14. Micronesia

Micronesia is a region consisting of thousands of islands spread out across the western Pacific Ocean. The major nations that make up Micronesia are the Federated States of Micronesia, Palau, Kiribati, Marshall Islands and Nauru. Being largely isolated islands, the majority of Micronesian cuisines before Western contact relied on native fruits and vegetables (such as coconut, and root vegetables), as well as seafood. There were apparently pigs and chickens in Micronesia prior to Western contact, which means some traditional dishes also have these meats.


Coconut crab and Chamorro red rice

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The coconut crab was fresh sand crab cooked in diluted coconut milk. Although this is a traditional preparation of all sorts of different crabs, there is actually a crab called “the coconut crab” when alive, which is a terrestrial hermit crab. It is the largest land-living arthropod, growing up to 1 metre in length. The origin of its name seems to be disputed, possibly arising from the unfounded rumour that they climb trees and pick coconuts, or possible because they have a similar geographical distribution as the coconut palm. I also think they look like they are made of coconuts, sort of like a normal crab who’s spent a bit too much time at the gym, but who knows? This crab is eaten in Micronesia, but of course it is not exported to Australia, so I had to settle for the wimpy sand crab. Chamorro people are indigenous to parts of Micronesia, and their traditional red rice is made with short grained rice and vegetables. It is reddened with achiote seeds (also called annatto), which comes from a tree and is also used in some South American cooking. Achiote is also sometimes used as a substitute for the colourant effects of saffron when it’s unavailable or too expensive. Chamorro red rice is slightly bitter from the achiote, so it went very well with the peas and crab, which are both naturally quite sweet, as well as a squeeze of acidic lemon.


Ulkoy with kale and carrot salad

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Ulkoy are prawn fritters. Is there anyone who doesn’t like fritters? They’re a delicious vehicle for any combination of ingredients under the sun. I put some mixed vegetables in mine, including onion, pumpkin, corn, carrot and peas, and made the batter with eggs, flour and milk and then shallow-fried them. I put in some cayenne pepper to give them a bit of a kick. I bought precooked prawns, and they were great in the fritters – just warm but not overcooked. I served the Ulkoy with a kale and carrot salad. Despite its burgeoning popularity, I really like kale. Blanched and/or stir-fried, it’s great for keeping its form and not disintegrating into mush like other leafy greens, and also taking up the flavours around it. If you’ve been put off by kale, you might not have had it cooked well, so give it another go. One of the simplest preparations is stir-frying it with oil, garlic and salt after a quick blanch – I think even kids would eat it like that!


Chicken kelaguen with tityas and spinach

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Chicken kelaguen is perhaps the most famous of Micronesian dishes, consisting of shredded chicken mixed up with grated coconut, green onions, lemon juice, chilli and onion. It’s simple, but quite a spectacular flavour, with all of the fresh spiciness of the onion, lemon and chilli, with the sweetness of the coconut and salty umami of the chicken. This marinade is sometimes compared to those used to prepare ceviche, and being a complete cevichephile, perhaps this is why I liked it so much. The coconut in the photo was a fresh coconut that I bought and then realised with sudden panic I had no idea how to break into. A hammer and a screwdriver were pretty efficient at drilling a hole into the coconut and getting the juice out, but what about the flesh? I watched several youtube videos and spent at least 40 minutes trying to replicate the techniques, which seemed to only take seconds for the talented stars. After my boyfriend got tired of all the banging he came to give it a go, and very annoyingly, opened it in seconds. Apparently my technique was correct, but lacked strength. It was a good workout anyway; maybe this is why the coconut crabs look so strong? The chicken kelguen was great with tityas, which are fried flat-breads made with coconut milk, and cut through all the lemon with some delicious carbs.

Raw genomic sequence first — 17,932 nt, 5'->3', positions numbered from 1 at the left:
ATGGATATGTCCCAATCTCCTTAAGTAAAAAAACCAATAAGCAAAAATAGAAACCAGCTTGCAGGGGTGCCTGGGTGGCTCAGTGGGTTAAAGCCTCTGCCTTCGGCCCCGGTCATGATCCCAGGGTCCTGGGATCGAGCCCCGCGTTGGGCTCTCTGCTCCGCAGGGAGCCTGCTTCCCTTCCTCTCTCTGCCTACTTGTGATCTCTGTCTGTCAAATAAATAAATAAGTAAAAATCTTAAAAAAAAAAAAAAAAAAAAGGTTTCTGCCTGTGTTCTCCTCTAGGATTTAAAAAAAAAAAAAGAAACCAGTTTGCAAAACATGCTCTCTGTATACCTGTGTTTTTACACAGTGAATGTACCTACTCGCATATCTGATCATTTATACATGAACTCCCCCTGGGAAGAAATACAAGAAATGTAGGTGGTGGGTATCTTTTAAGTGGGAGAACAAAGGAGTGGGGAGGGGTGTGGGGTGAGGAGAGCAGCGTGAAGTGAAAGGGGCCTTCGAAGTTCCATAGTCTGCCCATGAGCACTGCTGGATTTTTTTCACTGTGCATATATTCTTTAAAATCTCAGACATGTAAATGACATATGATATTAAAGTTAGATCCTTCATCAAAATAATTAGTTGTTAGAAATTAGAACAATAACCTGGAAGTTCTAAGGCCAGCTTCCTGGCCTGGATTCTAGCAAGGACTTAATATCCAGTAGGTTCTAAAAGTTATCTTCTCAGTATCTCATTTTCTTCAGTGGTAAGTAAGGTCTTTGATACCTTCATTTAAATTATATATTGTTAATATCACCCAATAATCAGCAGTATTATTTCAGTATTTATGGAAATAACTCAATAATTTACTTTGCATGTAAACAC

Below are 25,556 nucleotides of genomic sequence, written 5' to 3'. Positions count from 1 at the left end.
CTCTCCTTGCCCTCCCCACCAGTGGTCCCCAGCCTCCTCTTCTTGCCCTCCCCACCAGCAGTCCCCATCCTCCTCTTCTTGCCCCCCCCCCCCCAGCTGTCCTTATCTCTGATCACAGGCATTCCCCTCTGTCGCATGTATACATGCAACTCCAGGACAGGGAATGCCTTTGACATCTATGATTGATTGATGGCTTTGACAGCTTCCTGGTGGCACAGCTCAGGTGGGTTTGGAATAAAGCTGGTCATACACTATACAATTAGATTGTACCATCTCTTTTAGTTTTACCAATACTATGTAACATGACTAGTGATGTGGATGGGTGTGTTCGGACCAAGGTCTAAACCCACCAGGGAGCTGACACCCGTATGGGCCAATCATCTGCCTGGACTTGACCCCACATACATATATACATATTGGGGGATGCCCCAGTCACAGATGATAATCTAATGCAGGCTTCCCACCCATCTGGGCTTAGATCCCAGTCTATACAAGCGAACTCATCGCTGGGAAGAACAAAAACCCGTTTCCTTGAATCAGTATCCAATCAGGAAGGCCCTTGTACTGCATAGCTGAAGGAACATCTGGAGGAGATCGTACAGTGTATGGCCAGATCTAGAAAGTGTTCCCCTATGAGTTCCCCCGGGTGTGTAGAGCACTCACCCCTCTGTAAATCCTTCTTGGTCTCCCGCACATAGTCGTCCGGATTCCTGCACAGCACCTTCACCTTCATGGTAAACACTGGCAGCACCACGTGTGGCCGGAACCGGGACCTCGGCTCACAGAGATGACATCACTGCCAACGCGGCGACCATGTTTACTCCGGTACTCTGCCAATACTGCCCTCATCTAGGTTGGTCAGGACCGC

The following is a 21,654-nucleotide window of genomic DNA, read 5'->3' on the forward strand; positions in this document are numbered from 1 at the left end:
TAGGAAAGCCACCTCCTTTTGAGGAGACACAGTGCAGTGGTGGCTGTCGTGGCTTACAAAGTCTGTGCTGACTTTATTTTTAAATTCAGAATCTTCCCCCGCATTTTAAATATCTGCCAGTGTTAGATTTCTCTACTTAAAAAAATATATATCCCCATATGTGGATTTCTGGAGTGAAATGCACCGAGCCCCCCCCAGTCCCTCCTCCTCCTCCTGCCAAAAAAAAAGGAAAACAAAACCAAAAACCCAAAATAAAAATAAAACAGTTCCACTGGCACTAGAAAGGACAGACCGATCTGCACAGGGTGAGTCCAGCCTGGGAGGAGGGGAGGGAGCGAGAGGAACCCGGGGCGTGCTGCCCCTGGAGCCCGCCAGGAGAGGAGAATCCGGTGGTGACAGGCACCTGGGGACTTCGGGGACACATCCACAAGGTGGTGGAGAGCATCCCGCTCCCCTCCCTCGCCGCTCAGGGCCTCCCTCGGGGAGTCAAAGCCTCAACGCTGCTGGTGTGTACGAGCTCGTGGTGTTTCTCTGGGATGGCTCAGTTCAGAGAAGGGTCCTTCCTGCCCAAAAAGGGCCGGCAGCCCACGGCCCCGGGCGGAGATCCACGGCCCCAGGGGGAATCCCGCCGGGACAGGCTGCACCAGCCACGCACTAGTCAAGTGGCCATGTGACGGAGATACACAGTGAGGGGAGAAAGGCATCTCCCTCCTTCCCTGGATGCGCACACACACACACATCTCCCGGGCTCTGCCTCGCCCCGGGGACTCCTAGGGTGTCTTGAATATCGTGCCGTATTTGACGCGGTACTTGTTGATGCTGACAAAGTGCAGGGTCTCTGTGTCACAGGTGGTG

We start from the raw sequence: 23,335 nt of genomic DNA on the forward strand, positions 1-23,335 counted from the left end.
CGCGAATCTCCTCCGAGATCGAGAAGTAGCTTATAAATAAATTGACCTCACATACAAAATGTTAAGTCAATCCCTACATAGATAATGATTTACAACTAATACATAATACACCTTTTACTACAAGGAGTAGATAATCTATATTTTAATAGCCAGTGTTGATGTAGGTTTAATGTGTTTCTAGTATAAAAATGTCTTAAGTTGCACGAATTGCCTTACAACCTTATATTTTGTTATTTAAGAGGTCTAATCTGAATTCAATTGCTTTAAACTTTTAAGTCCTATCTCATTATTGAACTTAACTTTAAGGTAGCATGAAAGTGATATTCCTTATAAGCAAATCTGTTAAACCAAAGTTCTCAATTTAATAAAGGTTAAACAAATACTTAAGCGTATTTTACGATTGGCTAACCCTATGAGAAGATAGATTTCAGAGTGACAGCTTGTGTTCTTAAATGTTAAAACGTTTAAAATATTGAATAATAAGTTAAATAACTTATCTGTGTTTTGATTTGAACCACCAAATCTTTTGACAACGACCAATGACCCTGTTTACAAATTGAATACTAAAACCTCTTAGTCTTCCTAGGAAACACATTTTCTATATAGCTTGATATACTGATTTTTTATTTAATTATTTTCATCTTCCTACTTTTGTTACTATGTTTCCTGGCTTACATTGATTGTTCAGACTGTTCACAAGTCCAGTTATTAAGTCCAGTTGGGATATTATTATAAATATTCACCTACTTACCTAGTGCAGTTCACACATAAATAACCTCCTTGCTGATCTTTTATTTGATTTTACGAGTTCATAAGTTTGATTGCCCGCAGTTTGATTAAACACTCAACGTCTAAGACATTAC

Tinola

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Tinola is a chicken soup made in Palau, with green papaya, ginger, fish sauce, squash, and spinach. This is a great variation of the ubiquitous “chicken soup” that so many parts of the world seems to have. Maybe I could do a special cooking series on chicken soup of the world when I’m finished? Or maybe I’ll just experiment with variations of eggs on toast for a little while first… Regardless, the rumoured healing properties of chicken soup were recently evidenced by scientific research, giving you even more reason to cook some. The squash made this chicken soup extra hearty, dissolving slightly during cooking and giving the broth a little bit of thick sweetness. The papaya and ginger were great exotic elements, and worked really well. I think Grandmas from various cultures also say that ginger is good for various ailments, so perhaps I have stumbled across the ultimate panacea with tinola? Even if it’s not effective, it’s delicious, and you should never underestimate the power of the placebo effect.

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